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    ABSTRACT: Background: The use of low molecular weight heparin (LMWH) for chemoprophylaxis of Venous Thromboembolic (VTE) in trauma patients is supported by level-1 evidence. Because Enoxaparin was the agent used in majority of studies establishing the efficacy of LMWH in VTE, it remains unclear if Dalteparin provides equivalent effect. Objective: To compare Dalteparin to Enoxaparin and investigate their equivalence as VTE prophylaxis in trauma. Patients/Setting: Trauma patients receiving VTE chemoprophylaxis in the Surgical Intensive Care Unit of a level-1 trauma center from 2009 (Enoxaparin) to 2010 (Dalteparin) were included. Measurements: The primary outcome was the incidence of clinically significant VTE. Secondary outcomes including heparin induced thrombocytopenia (HIT), major bleeding and drug acquisition cost savings. Equivalence margins were set between -5% and 5%. Main Results: 610 patient records (277 Enoxaparin, 333 Dalteparin) were reviewed. The two study groups did not differ significantly: blunt trauma: 67% vs. 62%, p=0.27; mean ISS: 17±10 vs. 16±10, p=0.34; APACHE II: 17±9 vs. 17±10, p=0.76; time to first dose LMWH: 69±98 vs. 65±67hrs, p=0.57). The rates of DVT (3.2% vs. 3.3%, p=1.00), PE (1.8% vs. 1.2%, p=0.74) and overall VTE (5.1% vs. 4.5%, p=0.85) did not differ. The absolute difference in incidence of overall VTE was 0.5% (95% confidence interval: -2.9%, 4.0%, p=0.85). The 95% CI was within the predefined equivalence margins. There were no significant differences in the frequency of HIT or major bleeding. The total year-on-year cost savings, achieved with 277 patients during the switch to Dalteparin was estimated to be $107,778. Conclusions: Dalteparin is equivalent to Enoxaparin in terms of venous thromboembolism in trauma patients and can be safely used in this population with no increase in complications and significant cost savings.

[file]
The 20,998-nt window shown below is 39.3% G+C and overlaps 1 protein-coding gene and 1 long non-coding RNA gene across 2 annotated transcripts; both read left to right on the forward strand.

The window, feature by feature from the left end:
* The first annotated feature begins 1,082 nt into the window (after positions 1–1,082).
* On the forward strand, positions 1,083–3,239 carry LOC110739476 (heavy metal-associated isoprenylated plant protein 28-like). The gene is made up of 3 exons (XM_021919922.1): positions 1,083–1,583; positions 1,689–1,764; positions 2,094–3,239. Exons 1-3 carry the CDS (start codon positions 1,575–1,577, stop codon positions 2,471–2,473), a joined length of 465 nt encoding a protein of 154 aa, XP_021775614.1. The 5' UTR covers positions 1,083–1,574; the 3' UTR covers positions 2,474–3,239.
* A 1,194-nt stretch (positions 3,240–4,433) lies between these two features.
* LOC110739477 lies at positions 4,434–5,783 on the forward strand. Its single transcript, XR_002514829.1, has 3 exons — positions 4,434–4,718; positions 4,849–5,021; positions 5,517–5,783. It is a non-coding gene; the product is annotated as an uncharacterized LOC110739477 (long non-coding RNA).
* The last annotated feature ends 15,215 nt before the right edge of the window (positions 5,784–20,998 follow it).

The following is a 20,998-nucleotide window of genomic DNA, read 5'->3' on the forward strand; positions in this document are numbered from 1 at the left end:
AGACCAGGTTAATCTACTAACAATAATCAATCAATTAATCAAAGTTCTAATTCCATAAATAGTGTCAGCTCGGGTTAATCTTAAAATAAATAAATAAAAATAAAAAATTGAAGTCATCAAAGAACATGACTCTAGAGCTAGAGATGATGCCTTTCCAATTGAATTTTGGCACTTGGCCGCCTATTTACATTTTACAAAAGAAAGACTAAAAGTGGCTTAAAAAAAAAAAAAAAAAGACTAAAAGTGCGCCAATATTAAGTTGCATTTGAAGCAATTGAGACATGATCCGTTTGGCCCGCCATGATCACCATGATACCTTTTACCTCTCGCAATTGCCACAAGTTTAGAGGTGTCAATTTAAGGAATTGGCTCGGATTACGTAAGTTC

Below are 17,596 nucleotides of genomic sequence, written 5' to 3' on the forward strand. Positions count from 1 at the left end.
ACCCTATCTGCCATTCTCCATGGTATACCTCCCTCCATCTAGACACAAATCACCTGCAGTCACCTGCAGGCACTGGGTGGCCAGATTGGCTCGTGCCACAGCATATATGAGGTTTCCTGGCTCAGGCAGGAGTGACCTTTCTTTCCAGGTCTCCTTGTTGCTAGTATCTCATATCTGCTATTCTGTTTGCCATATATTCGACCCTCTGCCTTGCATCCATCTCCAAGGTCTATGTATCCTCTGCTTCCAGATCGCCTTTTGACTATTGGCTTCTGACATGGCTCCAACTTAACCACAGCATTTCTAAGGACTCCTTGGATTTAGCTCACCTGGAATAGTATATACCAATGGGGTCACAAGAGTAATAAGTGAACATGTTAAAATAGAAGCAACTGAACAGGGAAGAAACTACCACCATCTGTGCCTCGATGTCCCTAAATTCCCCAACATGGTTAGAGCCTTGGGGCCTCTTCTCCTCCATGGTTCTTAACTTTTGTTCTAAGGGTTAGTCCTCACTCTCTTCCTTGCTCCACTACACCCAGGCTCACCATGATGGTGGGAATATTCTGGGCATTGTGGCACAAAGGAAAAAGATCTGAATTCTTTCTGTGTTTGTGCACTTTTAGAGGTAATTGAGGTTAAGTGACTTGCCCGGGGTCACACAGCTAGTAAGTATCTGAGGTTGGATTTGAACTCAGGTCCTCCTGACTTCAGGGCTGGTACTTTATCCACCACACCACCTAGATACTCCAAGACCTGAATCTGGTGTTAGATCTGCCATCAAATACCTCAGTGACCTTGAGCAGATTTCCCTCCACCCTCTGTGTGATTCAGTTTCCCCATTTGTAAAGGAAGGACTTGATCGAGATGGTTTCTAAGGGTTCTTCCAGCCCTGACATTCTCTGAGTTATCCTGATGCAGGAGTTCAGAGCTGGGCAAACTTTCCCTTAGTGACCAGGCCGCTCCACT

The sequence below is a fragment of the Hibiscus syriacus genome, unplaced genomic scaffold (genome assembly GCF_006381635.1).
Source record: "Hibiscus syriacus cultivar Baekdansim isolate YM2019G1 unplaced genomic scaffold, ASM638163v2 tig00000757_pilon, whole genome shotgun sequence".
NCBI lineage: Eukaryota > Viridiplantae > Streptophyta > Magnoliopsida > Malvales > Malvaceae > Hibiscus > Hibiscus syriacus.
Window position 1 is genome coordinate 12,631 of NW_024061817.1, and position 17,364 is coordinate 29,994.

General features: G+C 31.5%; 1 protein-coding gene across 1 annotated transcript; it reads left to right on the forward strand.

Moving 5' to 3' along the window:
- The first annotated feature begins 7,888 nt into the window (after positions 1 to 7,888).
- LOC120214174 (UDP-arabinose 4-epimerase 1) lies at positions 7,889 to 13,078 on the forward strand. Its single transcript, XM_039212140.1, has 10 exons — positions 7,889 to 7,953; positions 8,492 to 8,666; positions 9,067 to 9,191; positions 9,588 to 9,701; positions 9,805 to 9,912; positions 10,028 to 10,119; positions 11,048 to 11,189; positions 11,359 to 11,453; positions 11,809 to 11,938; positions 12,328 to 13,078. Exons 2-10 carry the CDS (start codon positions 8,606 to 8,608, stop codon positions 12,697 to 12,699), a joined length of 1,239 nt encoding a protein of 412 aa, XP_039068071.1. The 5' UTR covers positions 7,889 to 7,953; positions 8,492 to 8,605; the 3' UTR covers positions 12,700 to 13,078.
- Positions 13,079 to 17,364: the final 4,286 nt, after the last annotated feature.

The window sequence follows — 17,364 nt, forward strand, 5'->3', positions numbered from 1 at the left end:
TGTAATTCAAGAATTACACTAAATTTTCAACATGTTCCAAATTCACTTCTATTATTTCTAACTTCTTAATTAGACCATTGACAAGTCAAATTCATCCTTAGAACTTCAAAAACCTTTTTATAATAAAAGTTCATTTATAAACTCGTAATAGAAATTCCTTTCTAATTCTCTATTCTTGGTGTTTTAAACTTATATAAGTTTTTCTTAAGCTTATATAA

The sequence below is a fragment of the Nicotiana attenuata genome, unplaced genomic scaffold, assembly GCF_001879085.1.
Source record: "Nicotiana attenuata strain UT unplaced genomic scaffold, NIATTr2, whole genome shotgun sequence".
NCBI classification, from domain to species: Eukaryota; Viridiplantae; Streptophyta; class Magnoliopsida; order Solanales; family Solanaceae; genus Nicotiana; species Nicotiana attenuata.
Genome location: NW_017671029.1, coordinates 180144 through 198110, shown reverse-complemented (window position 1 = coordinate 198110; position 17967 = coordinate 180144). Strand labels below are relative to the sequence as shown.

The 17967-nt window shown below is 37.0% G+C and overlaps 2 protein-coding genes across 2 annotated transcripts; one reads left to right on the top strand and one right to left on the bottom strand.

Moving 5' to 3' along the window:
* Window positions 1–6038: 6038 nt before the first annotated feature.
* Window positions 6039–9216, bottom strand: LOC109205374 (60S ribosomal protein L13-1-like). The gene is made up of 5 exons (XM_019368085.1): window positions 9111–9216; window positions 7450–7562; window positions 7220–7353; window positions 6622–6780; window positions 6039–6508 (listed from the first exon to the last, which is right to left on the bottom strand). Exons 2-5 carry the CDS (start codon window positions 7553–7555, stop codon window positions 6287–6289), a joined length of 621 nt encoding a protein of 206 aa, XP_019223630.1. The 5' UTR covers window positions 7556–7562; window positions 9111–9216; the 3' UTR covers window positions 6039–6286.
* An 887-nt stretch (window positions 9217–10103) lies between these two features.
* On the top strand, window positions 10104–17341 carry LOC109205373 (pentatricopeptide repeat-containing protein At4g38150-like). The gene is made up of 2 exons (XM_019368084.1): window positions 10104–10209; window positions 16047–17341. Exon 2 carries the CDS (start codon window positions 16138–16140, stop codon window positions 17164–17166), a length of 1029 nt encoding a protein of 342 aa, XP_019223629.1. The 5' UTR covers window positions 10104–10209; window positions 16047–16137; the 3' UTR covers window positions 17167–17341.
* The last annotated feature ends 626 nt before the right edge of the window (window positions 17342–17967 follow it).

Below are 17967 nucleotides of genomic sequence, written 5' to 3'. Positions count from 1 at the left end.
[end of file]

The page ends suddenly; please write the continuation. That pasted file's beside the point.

European Journal of Trauma and Emergency Surgery 04/2014; 40(2):183-189. · 0.26 Impact Factor
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    ABSTRACT: Because of the automated nature of knowledge, experts tend to omit information when describing a task. A potential solution is cognitive task analysis (CTA). The authors investigated the percentage of knowledge experts omitted when teaching a cricothyrotomy to determine the percentage of additional knowledge gained during a CTA interview. Three experts were videotaped teaching a cricothyrotomy in 2010 at the University of Southern California. After transcription, they participated in CTA interviews for the same procedure. Three additional surgeons were recruited to perform a CTA for the procedure, and a "gold standard" task list was created. Transcriptions from the teaching sessions were compared with the task list to identify omitted steps (both "what" and "how" to do). Transcripts from the CTA interviews were compared against the task list to determine the percentage of knowledge articulated by each expert during the initial "free recall" (unprompted) phase of the CTA interview versus the amount of knowledge gained by using CTA elicitation techniques (prompted). Experts omitted an average of 71% (10/14) of clinical knowledge steps, 51% (14/27) of action steps, and 73% (3.6/5) of decision steps. For action steps, experts described "how to do it" only 13% (3.6/27) of the time. The average number of steps that were described increased from 44% (20/46) when unprompted to 66% (31/46) when prompted. This study supports previous research that experts unintentionally omit knowledge when describing a procedure. CTA is a useful method to extract automated knowledge and augment expert knowledge recall during teaching.